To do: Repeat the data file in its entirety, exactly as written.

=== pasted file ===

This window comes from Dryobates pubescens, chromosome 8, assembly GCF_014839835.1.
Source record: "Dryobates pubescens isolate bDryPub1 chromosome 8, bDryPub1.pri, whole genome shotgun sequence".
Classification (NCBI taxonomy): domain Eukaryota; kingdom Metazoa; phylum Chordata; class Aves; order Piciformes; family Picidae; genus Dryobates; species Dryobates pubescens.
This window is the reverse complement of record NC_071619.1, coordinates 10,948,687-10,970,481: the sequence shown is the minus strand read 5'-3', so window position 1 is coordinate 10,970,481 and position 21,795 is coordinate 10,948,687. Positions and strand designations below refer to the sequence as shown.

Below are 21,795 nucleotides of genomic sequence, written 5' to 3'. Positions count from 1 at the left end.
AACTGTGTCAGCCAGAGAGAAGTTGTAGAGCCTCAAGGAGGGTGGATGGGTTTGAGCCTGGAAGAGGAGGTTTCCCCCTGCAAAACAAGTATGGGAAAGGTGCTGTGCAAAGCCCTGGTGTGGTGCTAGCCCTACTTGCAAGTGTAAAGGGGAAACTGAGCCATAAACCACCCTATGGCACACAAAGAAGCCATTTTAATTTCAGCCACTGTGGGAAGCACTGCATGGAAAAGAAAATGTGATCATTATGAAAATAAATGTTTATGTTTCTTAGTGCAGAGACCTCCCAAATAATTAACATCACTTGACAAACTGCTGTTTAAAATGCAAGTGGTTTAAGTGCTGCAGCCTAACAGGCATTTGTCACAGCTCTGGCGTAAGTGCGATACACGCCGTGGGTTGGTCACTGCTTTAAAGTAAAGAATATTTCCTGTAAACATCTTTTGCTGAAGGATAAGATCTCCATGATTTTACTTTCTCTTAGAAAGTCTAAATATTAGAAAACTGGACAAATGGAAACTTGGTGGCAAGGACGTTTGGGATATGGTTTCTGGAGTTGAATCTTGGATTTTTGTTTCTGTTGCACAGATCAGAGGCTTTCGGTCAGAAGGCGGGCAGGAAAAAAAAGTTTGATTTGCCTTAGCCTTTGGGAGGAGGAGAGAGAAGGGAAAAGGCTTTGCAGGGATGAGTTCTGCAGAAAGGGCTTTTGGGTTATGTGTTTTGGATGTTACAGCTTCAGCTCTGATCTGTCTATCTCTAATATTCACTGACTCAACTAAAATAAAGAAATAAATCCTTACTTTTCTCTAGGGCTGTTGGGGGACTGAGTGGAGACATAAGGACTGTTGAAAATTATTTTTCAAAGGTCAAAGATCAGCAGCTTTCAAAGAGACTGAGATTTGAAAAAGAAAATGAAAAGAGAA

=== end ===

This window comes from Dryobates pubescens, chromosome 8, assembly GCF_014839835.1.
Source record: "Dryobates pubescens isolate bDryPub1 chromosome 8, bDryPub1.pri, whole genome shotgun sequence".
Classification (NCBI taxonomy): domain Eukaryota; kingdom Metazoa; phylum Chordata; class Aves; order Piciformes; family Picidae; genus Dryobates; species Dryobates pubescens.
This window is the reverse complement of record NC_071619.1, coordinates 10,948,687-10,970,481: the sequence shown is the minus strand read 5'-3', so window position 1 is coordinate 10,970,481 and position 21,795 is coordinate 10,948,687. Positions and strand designations below refer to the sequence as shown.

Below are 21,795 nucleotides of genomic sequence, written 5' to 3'. Positions count from 1 at the left end.
AACTGTGTCAGCCAGAGAGAAGTTGTAGAGCCTCAAGGAGGGTGGATGGGTTTGAGCCTGGAAGAGGAGGTTTCCCCCTGCAAAACAAGTATGGGAAAGGTGCTGTGCAAAGCCCTGGTGTGGTGCTAGCCCTACTTGCAAGTGTAAAGGGGAAACTGAGCCATAAACCACCCTATGGCACACAAAGAAGCCATTTTAATTTCAGCCACTGTGGGAAGCACTGCATGGAAAAGAAAATGTGATCATTATGAAAATAAATGTTTATGTTTCTTAGTGCAGAGACCTCCCAAATAATTAACATCACTTGACAAACTGCTGTTTAAAATGCAAGTGGTTTAAGTGCTGCAGCCTAACAGGCATTTGTCACAGCTCTGGCGTAAGTGCGATACACGCCGTGGGTTGGTCACTGCTTTAAAGTAAAGAATATTTCCTGTAAACATCTTTTGCTGAAGGATAAGATCTCCATGATTTTACTTTCTCTTAGAAAGTCTAAATATTAGAAAACTGGACAAATGGAAACTTGGTGGCAAGGACGTTTGGGATATGGTTTCTGGAGTTGAATCTTGGATTTTTGTTTCTGTTGCACAGATCAGAGGCTTTCGGTCAGAAGGCGGGCAGGAAAAAAAAGTTTGATTTGCCTTAGCCTTTGGGAGGAGGAGAGAGAAGGGAAAAGGCTTTGCAGGGATGAGTTCTGCAGAAAGGGCTTTTGGGTTATGTGTTTTGGATGTTACAGCTTCAGCTCTGATCTGTCTATCTCTAATATTCACTGACTCAACTAAAATAAAGAAATAAATCCTTACTTTTCTCTAGGGCTGTTGGGGGACTGAGTGGAGACATAAGGACTGTTGAAAATTATTTTTCAAAGGTCAAAGATCAGCAGCTTTCAAAGAGACTGAGATTTGAAAAAGAAAATGAAAAGAGAA